Andrew Gelman says:
"Ultimately the problem is not with p-values but with null-hypothesis significance testing, that parody of falsificationism in which straw-man null hypothesis A is rejected and this is taken as evidence in favor of preferred alternative B (see Gelman, 2014). Whenever this sort of reasoning is being done, the problems discussed above will arise. Confidence intervals, credible intervals, Bayes factors, cross-validation: you name the method, it can and will be twisted, even if inadvertently, to create the appearance of strong evidence where none exists.He concludes that there are two issues: taking dataset and the statistical method as given, rather than these being part of the process of analyis; seeing statistics as a process that translates random nature into certainty.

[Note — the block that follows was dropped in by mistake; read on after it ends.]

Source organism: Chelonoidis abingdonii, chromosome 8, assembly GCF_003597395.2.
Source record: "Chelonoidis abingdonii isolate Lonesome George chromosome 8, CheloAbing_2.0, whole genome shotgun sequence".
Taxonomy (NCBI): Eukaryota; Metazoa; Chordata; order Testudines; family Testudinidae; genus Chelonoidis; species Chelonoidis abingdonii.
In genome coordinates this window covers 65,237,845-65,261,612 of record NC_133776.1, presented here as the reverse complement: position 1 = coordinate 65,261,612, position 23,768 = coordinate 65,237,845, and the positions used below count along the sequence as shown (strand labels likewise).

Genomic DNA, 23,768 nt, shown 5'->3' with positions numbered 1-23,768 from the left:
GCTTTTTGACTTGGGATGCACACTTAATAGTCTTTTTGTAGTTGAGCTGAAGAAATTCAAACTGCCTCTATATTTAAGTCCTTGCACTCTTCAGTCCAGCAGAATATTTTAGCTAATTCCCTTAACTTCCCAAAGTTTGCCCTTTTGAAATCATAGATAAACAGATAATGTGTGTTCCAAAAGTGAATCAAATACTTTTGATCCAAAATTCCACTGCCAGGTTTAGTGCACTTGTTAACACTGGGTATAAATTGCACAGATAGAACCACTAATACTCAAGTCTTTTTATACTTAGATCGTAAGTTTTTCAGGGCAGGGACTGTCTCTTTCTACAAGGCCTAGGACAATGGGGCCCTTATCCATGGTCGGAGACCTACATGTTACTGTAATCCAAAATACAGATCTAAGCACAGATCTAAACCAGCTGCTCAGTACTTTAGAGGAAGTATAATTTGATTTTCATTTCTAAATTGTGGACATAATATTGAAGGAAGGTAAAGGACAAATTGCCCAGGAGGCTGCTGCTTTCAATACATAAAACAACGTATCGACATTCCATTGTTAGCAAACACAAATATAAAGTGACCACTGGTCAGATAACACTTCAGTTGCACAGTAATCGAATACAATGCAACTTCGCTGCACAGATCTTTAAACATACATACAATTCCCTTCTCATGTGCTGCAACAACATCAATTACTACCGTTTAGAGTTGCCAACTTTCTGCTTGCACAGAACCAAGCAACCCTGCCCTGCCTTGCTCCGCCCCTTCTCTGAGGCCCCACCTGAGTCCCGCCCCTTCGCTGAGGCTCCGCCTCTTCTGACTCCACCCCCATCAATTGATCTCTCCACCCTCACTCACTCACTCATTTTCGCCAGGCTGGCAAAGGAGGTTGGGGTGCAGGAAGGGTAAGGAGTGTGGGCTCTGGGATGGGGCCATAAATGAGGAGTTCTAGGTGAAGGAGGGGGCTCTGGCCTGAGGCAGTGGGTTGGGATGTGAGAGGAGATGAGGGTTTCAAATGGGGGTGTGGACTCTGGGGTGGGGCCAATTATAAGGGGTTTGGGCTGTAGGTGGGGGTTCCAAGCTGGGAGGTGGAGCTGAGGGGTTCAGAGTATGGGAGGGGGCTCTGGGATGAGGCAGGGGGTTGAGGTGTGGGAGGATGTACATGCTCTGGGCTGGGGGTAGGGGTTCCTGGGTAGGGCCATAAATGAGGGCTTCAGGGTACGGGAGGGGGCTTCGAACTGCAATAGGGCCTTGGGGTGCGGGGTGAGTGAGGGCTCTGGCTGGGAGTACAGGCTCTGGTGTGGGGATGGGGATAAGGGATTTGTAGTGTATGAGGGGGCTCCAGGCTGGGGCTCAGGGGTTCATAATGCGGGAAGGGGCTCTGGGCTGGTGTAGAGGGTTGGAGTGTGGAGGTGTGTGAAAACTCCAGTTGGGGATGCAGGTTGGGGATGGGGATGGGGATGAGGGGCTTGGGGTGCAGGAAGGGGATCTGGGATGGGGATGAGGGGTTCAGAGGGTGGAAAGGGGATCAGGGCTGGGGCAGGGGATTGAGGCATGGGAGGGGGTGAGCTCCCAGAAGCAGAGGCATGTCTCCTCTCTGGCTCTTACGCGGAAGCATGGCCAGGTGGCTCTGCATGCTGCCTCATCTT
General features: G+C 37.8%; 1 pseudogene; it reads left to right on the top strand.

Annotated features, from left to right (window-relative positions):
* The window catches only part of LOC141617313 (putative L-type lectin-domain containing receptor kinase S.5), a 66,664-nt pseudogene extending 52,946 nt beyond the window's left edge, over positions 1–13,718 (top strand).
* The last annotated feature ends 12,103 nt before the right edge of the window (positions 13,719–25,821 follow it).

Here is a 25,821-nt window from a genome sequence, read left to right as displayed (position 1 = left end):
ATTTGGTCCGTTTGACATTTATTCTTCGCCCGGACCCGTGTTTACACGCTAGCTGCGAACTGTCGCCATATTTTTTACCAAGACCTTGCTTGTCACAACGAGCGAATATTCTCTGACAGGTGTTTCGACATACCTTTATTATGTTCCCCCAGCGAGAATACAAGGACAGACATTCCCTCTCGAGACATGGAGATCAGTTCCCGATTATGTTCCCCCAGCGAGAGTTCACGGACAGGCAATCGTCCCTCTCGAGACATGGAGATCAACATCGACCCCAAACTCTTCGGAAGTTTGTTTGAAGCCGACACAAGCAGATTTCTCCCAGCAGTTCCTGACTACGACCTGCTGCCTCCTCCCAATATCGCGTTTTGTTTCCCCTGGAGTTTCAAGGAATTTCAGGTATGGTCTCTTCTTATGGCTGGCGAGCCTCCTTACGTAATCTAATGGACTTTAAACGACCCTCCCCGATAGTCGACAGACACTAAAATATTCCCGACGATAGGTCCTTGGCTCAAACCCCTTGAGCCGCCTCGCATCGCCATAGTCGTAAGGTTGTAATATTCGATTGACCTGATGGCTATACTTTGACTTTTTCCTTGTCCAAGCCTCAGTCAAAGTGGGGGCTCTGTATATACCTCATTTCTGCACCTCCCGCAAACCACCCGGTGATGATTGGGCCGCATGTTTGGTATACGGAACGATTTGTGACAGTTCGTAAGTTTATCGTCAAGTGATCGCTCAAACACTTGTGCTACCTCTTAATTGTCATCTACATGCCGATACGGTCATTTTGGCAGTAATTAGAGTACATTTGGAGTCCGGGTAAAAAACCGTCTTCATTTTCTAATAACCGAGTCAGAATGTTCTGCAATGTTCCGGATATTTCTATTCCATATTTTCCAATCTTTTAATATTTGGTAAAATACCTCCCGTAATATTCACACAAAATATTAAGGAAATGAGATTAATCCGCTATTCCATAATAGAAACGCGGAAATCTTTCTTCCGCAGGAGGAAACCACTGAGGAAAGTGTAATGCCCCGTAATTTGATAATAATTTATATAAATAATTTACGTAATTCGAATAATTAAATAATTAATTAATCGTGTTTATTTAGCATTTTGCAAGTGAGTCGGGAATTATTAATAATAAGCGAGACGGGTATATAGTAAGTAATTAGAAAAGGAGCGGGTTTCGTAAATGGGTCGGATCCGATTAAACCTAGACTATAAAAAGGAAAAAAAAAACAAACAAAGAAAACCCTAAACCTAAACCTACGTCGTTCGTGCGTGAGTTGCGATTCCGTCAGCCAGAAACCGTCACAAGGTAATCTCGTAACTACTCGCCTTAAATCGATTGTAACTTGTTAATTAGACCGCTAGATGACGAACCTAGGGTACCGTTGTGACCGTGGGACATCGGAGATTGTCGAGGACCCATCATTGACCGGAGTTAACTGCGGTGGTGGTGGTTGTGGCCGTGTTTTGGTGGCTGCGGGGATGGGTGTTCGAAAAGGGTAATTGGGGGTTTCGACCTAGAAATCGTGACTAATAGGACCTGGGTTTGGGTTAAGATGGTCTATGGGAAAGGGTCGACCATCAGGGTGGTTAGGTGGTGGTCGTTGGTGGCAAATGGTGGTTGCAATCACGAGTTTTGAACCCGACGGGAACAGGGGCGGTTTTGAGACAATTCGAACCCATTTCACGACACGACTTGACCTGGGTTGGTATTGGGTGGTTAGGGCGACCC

What, then, can and should be done? I agree with the ASA statement’s final paragraph, which emphasizes the importance of design, understanding, and context—and I would also add measurement to that list."
'via Blog this'